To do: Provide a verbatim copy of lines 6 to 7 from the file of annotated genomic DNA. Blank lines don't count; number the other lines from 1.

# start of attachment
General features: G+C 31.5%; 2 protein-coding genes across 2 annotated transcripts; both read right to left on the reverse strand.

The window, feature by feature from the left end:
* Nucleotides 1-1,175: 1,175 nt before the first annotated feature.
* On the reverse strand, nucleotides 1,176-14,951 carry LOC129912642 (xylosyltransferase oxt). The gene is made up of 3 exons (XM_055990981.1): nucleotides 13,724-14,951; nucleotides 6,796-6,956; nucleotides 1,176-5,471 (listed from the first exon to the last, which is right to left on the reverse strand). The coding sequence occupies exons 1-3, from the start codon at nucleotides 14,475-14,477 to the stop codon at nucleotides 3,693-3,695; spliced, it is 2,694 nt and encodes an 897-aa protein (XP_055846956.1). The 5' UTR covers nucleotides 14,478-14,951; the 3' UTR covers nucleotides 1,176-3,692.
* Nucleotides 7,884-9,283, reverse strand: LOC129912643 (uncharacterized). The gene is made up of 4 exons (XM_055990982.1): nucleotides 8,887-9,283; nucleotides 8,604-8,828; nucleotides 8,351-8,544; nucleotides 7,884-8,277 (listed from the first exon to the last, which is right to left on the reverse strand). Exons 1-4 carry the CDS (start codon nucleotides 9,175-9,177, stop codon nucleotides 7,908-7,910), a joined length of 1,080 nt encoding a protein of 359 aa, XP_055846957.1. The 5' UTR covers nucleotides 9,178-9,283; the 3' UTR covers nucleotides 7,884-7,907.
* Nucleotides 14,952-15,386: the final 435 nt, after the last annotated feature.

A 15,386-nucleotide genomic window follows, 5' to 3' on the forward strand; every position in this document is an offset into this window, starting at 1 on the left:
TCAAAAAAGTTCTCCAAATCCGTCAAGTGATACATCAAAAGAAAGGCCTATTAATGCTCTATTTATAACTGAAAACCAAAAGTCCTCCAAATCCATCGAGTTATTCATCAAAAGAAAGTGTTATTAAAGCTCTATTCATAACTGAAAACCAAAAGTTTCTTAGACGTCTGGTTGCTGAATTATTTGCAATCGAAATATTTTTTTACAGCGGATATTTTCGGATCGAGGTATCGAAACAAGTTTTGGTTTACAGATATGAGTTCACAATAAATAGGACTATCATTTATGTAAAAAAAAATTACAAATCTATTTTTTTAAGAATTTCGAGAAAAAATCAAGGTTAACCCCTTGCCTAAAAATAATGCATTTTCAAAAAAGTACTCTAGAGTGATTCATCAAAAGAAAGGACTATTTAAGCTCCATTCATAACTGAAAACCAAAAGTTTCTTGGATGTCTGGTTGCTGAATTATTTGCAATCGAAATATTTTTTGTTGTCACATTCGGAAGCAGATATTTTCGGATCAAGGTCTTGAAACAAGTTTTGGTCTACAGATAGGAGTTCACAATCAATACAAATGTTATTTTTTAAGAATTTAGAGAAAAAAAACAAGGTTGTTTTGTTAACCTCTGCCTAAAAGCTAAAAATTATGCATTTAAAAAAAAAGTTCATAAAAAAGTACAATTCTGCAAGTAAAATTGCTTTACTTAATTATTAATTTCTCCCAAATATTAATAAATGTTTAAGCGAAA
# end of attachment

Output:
* Nucleotides 14,952-15,386: the final 435 nt, after the last annotated feature.

A 15,386-nucleotide genomic window follows, 5' to 3' on the forward strand; every position in this document is an offset into this window, starting at 1 on the left: